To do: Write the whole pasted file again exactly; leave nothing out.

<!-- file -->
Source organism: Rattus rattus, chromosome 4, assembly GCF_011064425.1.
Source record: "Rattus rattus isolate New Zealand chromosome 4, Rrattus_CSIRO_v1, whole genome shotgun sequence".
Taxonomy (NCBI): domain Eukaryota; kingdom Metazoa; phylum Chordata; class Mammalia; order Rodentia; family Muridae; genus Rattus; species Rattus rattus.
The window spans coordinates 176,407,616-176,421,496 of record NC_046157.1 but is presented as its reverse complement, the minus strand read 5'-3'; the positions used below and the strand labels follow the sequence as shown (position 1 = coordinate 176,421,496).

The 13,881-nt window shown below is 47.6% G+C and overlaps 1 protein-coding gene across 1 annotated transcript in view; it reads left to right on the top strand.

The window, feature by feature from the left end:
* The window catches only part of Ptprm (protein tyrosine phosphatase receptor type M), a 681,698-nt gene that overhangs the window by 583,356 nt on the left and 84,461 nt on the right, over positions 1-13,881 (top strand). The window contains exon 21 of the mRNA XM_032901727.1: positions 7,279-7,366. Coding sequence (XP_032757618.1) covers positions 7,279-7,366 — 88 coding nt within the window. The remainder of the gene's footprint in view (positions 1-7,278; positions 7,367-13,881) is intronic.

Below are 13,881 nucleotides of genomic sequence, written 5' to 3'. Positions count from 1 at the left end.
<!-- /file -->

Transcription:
Source organism: Rattus rattus, chromosome 4, assembly GCF_011064425.1.
Source record: "Rattus rattus isolate New Zealand chromosome 4, Rrattus_CSIRO_v1, whole genome shotgun sequence".
Taxonomy (NCBI): domain Eukaryota; kingdom Metazoa; phylum Chordata; class Mammalia; order Rodentia; family Muridae; genus Rattus; species Rattus rattus.
The window spans coordinates 176,407,616-176,421,496 of record NC_046157.1 but is presented as its reverse complement, the minus strand read 5'-3'; the positions used below and the strand labels follow the sequence as shown (position 1 = coordinate 176,421,496).

The 13,881-nt window shown below is 47.6% G+C and overlaps 1 protein-coding gene across 1 annotated transcript in view; it reads left to right on the top strand.

The window, feature by feature from the left end:
* The window catches only part of Ptprm (protein tyrosine phosphatase receptor type M), a 681,698-nt gene that overhangs the window by 583,356 nt on the left and 84,461 nt on the right, over positions 1-13,881 (top strand). The window contains exon 21 of the mRNA XM_032901727.1: positions 7,279-7,366. Coding sequence (XP_032757618.1) covers positions 7,279-7,366 — 88 coding nt within the window. The remainder of the gene's footprint in view (positions 1-7,278; positions 7,367-13,881) is intronic.

Below are 13,881 nucleotides of genomic sequence, written 5' to 3'. Positions count from 1 at the left end.